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September 19, 1939 - Image 33

Resource type:
Text
Publication:
The Michigan Daily, 1939-09-19

Disclaimer: Computer generated plain text may have errors. Read more about this.

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A&XAMIM aww"Mimm"Ir- wrwvm-

'Lit' Students

Take General

Degree Study

To Enter Advanced Work,I
60 Hours .Of Credit; 'C'
Average Are Required
Students in the College of Litera-
ture, Science, and the Arts who are
studying for the degree of Bachelor
of Arts or a similar degree, do not
"major" in the subject of their choice,
as is the case in many schools, but
take first a General Program, usually
for two years, followed by a second
or Degree Program, usually requiring
another two years.
To enter the Degree Program, usu-
ally at the beginning of the junior
year, the student must have passed
at least 60 hours of work with an
average of "C" or better. Failure to
attain this minimum scholarship re-
quirement usually makes it necessary
for the student to .withdraw perma-
nently from the College. A further
requirement for admission to concen-
tration is the completion of 6 hours
of English Composition, or its equiv-
alent.
At the conclusion, then, of his
sophomore year, when in the ordin-
ary course of events the student has
earned 60 or more hours of credit
with at least a C average, he becomes
upon filing the necessary application,
a candidate for a degree. At this
time, he must select either a "degree
program" or a "department of con-
centration."
Each student's credit for gradua-
tion, comprising his entire course of
study in all four years in the College,
must include not less than 30 hours
of study in his department of con-
centration, or in such courses of study
as are acceptable to his concentration
adviser.

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Students.

to the tune of

The

Traditional

MichAln-
l(lan

Song
s

s

ai,
j ~~t t®g back to on
to Dear e "Abo
to ilandthle Oney I
h to 01 of the Mpent
to On
obactoArbor ro~i
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gback to. cr allthe
(10
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anothe a lttile fun' elife
nte frf ri~octry o
a f ea
III he lof o

I

Gym Schedule
For Freshmen
Is Announced

l

Announcement of the year's pro-
gram- of compulsory gymnasium
classes for freshmen was made re-
cently by. Dr. George May, director
of Waterman Gymnasium.
All freshmen except those enrolled
In the two-year R.O.T.C. course will
be required to attend the six hygiene
lectures, given during the first three
weeks of the school year, and the
weekly gym classes. However, those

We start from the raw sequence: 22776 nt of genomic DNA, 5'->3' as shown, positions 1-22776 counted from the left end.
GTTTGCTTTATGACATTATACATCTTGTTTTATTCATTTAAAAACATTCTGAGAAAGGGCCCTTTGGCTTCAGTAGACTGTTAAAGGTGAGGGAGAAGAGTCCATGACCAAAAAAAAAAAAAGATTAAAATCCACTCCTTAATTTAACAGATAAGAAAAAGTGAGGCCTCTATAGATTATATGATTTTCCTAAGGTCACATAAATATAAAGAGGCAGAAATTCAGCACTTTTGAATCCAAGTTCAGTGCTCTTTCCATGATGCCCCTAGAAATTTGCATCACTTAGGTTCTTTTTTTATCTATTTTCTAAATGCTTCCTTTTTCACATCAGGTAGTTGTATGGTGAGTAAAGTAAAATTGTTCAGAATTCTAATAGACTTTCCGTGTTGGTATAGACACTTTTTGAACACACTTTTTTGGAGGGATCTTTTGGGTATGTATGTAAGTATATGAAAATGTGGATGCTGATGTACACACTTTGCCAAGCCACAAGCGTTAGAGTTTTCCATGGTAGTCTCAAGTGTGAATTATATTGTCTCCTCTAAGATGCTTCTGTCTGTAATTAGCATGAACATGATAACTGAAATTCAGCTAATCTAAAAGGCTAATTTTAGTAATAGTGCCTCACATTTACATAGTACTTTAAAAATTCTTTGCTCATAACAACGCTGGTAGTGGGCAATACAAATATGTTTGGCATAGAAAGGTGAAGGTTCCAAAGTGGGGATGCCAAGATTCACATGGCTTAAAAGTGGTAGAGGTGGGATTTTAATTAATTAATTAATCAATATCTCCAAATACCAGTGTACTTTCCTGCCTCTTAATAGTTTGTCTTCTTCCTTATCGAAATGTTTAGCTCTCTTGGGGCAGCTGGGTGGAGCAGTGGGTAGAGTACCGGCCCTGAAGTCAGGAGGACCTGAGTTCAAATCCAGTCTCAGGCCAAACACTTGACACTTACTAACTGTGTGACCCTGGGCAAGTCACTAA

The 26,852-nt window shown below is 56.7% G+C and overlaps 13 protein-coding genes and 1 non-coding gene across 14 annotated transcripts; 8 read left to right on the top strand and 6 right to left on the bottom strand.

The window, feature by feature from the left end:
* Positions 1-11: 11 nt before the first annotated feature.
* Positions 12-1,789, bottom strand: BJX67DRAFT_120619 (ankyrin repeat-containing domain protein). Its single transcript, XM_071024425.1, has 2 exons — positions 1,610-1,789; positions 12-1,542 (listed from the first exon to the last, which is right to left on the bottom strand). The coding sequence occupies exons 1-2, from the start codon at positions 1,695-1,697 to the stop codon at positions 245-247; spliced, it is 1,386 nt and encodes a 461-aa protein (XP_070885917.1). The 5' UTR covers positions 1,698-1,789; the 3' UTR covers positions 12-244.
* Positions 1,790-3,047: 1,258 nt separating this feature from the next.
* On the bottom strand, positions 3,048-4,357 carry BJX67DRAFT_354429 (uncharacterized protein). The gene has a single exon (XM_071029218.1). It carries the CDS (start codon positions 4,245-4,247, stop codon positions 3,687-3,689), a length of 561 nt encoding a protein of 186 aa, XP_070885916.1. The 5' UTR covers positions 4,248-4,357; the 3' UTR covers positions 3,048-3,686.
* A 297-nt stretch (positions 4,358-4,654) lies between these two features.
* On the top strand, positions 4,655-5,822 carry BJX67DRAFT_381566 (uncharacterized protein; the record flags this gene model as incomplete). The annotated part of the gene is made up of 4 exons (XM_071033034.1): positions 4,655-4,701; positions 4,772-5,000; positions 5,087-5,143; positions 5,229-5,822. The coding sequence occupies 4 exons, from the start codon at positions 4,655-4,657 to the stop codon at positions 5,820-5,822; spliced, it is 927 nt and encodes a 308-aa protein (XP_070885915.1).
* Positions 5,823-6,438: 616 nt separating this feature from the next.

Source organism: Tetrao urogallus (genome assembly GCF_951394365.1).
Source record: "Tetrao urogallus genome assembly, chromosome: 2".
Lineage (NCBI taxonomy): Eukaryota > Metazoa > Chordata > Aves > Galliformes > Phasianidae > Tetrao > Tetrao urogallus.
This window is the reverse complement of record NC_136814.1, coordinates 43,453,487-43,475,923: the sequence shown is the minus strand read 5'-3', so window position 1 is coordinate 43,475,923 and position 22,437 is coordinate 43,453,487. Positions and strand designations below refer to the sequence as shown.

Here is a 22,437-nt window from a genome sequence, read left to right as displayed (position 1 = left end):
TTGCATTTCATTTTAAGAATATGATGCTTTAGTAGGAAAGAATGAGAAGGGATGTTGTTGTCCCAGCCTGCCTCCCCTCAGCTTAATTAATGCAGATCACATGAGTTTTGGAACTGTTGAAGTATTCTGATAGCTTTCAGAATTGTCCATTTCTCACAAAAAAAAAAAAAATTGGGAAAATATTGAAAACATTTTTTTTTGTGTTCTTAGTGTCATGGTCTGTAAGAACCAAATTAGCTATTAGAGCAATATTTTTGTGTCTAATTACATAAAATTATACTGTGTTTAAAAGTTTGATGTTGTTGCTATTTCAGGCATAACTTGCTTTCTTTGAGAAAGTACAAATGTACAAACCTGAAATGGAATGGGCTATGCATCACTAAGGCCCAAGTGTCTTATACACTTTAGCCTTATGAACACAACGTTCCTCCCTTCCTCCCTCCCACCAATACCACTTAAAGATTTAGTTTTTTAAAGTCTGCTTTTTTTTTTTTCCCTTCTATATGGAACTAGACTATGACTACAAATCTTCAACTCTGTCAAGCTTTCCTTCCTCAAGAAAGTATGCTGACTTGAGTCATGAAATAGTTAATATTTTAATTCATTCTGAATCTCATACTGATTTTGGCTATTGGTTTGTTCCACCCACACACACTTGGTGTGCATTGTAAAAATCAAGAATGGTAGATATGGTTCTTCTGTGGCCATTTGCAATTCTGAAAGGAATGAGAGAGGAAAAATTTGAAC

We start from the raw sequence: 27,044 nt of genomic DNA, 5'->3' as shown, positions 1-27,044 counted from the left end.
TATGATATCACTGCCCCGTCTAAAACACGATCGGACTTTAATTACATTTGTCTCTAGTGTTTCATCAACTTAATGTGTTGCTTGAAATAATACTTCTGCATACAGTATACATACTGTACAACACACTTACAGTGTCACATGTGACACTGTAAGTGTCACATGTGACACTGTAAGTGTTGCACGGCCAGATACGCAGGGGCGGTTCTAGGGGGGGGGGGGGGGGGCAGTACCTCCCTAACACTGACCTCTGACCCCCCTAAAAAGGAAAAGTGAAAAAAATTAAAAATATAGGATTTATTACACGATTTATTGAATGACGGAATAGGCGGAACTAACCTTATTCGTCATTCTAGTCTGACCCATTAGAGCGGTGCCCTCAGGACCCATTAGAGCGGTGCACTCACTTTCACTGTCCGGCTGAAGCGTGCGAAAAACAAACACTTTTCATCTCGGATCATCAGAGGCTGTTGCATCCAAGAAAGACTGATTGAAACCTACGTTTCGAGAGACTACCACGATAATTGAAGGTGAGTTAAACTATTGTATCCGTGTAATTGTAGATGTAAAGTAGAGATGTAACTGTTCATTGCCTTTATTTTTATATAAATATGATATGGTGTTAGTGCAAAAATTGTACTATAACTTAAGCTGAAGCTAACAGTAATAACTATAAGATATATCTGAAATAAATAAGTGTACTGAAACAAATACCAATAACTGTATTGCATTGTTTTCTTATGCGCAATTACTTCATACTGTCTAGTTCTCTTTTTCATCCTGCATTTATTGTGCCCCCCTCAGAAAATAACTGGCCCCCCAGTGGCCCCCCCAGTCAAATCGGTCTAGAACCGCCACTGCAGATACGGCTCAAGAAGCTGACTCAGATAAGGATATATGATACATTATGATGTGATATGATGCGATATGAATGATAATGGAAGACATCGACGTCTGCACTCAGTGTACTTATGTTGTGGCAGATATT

taking part in any athletic squad
work are excused during the time
that these squads are in active prac-
tice. Immediately on the disbanding
of these squads, the student is re-
enrolled in his gym section. The only
athletic squads open to freshmen at
the beginning of the fall term are
football, swimming and track.
Lecture groups on hygiene meet at
the same hours as regular gym section
assignment, that is, at 3, 4 or 5 p.m.
Monday, Tuesday, Thursday and
Friday of .the first three weeks of
school. A member of the Health
Service staff will be the lecturer. At
the end of the series of lectures, an
examination will be given.
Following the lectures, on Monday
of the fourth week, the regular gym
sections will meet. Each class will
be divided into five parts, each study-
ing one sport, boxing, wrestling,
basketball, track and field or gym-
nastics. The five groups will be ro-
tated every three weeks.
The second semester's work in-
cludes well-known games, tennis,
golf, handball, volleyball, badminton
and others. After spring vacation
freshmen will be permitted to elect
any outdoor sport they wish. In this,
they will be required to attend two
hours per week for the remaining six
weeks, but at any time they choose.

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4

STUDENTS'

LET'S

BRING

our clothes to the

The

Traditional

Michigan

Cleaner

Lecture Series
Is Given Free
Include Scientists, Scholars
And Public Men
Distinguished scientists, scholars
and public men are included on the
program of the University Lectures,
an annual series of about 30 lectures
sponsored by the University.
All lectures are open free to stu-
dents, faculty members and interested
townspeople.
Each lecture is related to the in-
structional program of one of the
departments of the University.
These talks, formerly presented in
Natural Science Auditorium, are now
usually given in the Lecture Hall or
in the Amphitheatre of the Rackham
Building.
Many of these lectures are illus-
trated by motion pictures, slides or
recordings.
Among the interesting men on the
program last year were Roland D.

9
Micro clea n
N UNDER THE MICROSCOPE
Ann Arbor's Foremost Dry Cleaner
rements PROMPT SERVICE on Short Notice

KNITS BLOCKED to measur

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R F PE A U IC G IlIA I h lw11 Abp s n u~l~ t L ' A I ( r TT 1 Z--- D I I II

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